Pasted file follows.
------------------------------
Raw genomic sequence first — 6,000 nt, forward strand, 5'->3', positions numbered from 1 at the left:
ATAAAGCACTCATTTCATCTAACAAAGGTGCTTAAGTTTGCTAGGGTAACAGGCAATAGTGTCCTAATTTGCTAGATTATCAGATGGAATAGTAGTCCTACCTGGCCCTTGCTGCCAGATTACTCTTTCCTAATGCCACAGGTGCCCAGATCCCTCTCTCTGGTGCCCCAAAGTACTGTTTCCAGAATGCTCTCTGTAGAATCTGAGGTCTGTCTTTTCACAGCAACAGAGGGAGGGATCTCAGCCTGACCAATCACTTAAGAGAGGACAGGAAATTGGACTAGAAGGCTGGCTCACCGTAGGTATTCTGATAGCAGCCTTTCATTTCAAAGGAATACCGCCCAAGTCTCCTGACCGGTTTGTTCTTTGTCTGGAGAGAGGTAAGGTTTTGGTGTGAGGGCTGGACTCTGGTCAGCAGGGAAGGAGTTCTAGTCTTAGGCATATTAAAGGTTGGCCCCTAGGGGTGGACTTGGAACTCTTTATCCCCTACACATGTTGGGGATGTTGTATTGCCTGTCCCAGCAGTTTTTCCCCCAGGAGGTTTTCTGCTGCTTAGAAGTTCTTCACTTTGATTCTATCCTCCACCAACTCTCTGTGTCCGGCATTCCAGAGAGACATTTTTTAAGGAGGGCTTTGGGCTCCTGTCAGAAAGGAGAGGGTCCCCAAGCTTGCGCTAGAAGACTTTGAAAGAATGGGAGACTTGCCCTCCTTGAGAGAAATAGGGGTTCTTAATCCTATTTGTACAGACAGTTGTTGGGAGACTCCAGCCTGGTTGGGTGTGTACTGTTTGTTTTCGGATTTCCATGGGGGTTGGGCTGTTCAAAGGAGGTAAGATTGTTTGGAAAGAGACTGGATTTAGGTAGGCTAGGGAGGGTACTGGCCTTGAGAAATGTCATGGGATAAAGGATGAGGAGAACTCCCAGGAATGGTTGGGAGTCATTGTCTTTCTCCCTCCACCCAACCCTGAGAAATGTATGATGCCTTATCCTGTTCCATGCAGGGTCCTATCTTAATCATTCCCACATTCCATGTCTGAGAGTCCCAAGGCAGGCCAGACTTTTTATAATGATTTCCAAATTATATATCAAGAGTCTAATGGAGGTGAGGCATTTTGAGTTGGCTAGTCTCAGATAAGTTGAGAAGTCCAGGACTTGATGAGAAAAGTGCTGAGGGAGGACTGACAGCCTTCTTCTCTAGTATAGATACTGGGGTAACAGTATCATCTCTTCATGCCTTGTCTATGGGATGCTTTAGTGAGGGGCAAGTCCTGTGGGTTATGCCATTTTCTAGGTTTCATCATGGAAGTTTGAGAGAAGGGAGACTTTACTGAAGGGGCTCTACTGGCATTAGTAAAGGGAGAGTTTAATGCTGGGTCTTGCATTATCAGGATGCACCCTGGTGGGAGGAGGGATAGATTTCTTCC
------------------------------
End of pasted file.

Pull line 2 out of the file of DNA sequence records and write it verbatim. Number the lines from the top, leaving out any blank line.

ATAAAGCACTCATTTCATCTAACAAAGGTGCTTAAGTTTGCTAGGGTAACAGGCAATAGTGTCCTAATTTGCTAGATTATCAGATGGAATAGTAGTCCTACCTGGCCCTTGCTGCCAGATTACTCTTTCCTAATGCCACAGGTGCCCAGATCCCTCTCTCTGGTGCCCCAAAGTACTGTTTCCAGAATGCTCTCTGTAGAATCTGAGGTCTGTCTTTTCACAGCAACAGAGGGAGGGATCTCAGCCTGACCAATCACTTAAGAGAGGACAGGAAATTGGACTAGAAGGCTGGCTCACCGTAGGTATTCTGATAGCAGCCTTTCATTTCAAAGGAATACCGCCCAAGTCTCCTGACCGGTTTGTTCTTTGTCTGGAGAGAGGTAAGGTTTTGGTGTGAGGGCTGGACTCTGGTCAGCAGGGAAGGAGTTCTAGTCTTAGGCATATTAAAGGTTGGCCCCTAGGGGTGGACTTGGAACTCTTTATCCCCTACACATGTTGGGGATGTTGTATTGCCTGTCCCAGCAGTTTTTCCCCCAGGAGGTTTTCTGCTGCTTAGAAGTTCTTCACTTTGATTCTATCCTCCACCAACTCTCTGTGTCCGGCATTCCAGAGAGACATTTTTTAAGGAGGGCTTTGGGCTCCTGTCAGAAAGGAGAGGGTCCCCAAGCTTGCGCTAGAAGACTTTGAAAGAATGGGAGACTTGCCCTCCTTGAGAGAAATAGGGGTTCTTAATCCTATTTGTACAGACAGTTGTTGGGAGACTCCAGCCTGGTTGGGTGTGTACTGTTTGTTTTCGGATTTCCATGGGGGTTGGGCTGTTCAAAGGAGGTAAGATTGTTTGGAAAGAGACTGGATTTAGGTAGGCTAGGGAGGGTACTGGCCTTGAGAAATGTCATGGGATAAAGGATGAGGAGAACTCCCAGGAATGGTTGGGAGTCATTGTCTTTCTCCCTCCACCCAACCCTGAGAAATGTATGATGCCTTATCCTGTTCCATGCAGGGTCCTATCTTAATCATTCCCACATTCCATGTCTGAGAGTCCCAAGGCAGGCCAGACTTTTTATAATGATTTCCAAATTATATATCAAGAGTCTAATGGAGGTGAGGCATTTTGAGTTGGCTAGTCTCAGATAAGTTGAGAAGTCCAGGACTTGATGAGAAAAGTGCTGAGGGAGGACTGACAGCCTTCTTCTCTAGTATAGATACTGGGGTAACAGTATCATCTCTTCATGCCTTGTCTATGGGATGCTTTAGTGAGGGGCAAGTCCTGTGGGTTATGCCATTTTCTAGGTTTCATCATGGAAGTTTGAGAGAAGGGAGACTTTACTGAAGGGGCTCTACTGGCATTAGTAAAGGGAGAGTTTAATGCTGGGTCTTGCATTATCAGGATGCACCCTGGTGGGAGGAGGGATAGATTTCTTCC